9 février 2021 | International, Aérospatial

NAVAIR Orders Five VH-92 Presidential Helicopters from Sikorsky

Posted on February 8, 2021 by Richard R. Burgess, Senior Editor

ARLINGTON, Va. — Naval Air Systems Command has awarded Sikorsky a third production contract to build five VH-92A helicopters for the U.S. Marine Corps.

The Naval Air Systems Command awarded Sikorsky Aircraft Corp. — a Lockheed Martin company — a $478.6 million firm-fixe-price contract modification to build five Low-Rate Initial Production Lot III VH-92As, according to a Feb. 5 Defense Department announcement. The award also includes orders for “interim contractor support, two cabin interior reconfiguration kits, support equipment, initial spares and system parts replenishment,” the release said. Work on the contract is expected to be completed by December 2023.

The VH-92A was selected in 2014 to provide transport for the president of the United States, the vice president and other high-level government officials. The helicopter will replace the 19 VH-3D Sea King and VH-60N “White Hawk” helicopters operated by Marine Helicopter Squadron One. The Corps plans to acquire a total of 23 VH-92As, 21 for operations and two for testing. The May 2014 engineering and manufacturing development contract procured two test aircraft and four production aircraft. Six VH-92As were ordered in June 2019, followed by six more in February 2020.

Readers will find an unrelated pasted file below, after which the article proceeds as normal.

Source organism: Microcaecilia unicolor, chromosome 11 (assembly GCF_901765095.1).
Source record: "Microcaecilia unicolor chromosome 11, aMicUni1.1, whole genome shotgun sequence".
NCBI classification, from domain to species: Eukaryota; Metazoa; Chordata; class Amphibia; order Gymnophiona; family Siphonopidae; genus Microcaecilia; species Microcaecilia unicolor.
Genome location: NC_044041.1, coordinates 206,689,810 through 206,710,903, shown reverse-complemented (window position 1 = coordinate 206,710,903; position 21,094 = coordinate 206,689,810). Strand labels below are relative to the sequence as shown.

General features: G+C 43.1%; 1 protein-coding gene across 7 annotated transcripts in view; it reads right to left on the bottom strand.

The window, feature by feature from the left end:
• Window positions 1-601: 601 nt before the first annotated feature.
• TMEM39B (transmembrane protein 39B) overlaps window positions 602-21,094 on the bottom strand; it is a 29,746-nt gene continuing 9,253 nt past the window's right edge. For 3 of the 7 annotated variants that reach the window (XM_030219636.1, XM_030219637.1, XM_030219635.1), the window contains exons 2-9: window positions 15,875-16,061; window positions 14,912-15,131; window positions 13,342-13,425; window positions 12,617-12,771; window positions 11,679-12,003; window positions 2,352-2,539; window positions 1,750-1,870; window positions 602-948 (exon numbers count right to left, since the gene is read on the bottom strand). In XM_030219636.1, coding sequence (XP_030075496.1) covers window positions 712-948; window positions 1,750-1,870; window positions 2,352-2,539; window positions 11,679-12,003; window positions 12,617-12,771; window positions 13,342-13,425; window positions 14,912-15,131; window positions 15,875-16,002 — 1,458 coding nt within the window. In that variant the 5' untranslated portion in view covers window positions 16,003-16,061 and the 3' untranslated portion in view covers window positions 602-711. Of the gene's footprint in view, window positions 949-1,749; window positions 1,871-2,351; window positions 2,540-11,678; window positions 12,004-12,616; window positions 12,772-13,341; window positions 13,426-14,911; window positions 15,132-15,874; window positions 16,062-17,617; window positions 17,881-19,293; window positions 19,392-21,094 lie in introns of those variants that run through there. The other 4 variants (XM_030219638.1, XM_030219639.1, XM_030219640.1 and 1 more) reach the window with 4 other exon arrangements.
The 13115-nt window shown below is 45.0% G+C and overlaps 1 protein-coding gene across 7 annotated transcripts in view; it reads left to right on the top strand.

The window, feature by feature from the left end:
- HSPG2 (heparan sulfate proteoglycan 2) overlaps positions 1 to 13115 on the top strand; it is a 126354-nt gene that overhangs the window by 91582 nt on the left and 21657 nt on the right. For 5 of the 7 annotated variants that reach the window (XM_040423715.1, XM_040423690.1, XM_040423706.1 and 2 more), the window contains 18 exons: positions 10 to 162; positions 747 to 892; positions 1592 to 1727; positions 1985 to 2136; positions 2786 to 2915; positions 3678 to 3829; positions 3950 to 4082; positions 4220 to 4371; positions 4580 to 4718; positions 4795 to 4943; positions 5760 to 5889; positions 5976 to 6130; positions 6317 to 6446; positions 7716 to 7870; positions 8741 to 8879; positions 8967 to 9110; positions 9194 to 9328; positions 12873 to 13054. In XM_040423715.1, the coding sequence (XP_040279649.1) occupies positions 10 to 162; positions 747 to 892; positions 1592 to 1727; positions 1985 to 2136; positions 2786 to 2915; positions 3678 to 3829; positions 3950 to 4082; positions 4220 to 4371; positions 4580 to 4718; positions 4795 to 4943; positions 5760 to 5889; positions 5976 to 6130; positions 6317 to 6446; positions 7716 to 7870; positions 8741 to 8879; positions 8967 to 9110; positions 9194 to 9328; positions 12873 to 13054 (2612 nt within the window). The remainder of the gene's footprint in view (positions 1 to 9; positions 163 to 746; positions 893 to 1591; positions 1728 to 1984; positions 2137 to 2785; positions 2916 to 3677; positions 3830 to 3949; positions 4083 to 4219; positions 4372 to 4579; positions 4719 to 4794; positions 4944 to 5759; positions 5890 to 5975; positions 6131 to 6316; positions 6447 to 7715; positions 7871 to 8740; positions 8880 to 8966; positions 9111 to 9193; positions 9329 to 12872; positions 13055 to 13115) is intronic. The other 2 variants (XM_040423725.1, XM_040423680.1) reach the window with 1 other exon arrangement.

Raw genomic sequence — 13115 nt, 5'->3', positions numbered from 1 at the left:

The presidential helicopter fleet is operated by Marine Helicopter Squadron One, based at Marine Corps Air Station Quantico, Virginia, with a detachment at Joint Base Anacostia-Bolling in Washington.

“Government testing to validate system performance and prepare for Initial Operational Test and Evaluation is progressing on schedule and will support an Initial Operational Capability (IOC) planned for July 2021,” a Navy spokeswoman said. “The VH-92A will enter service post IOC at the determination of the White House Military Office.”


Sur le même sujet

  • Battle over Air Force’s $1,300 coffee cups heats up

    25 octobre 2018 | International, Aérospatial

    Battle over Air Force’s $1,300 coffee cups heats up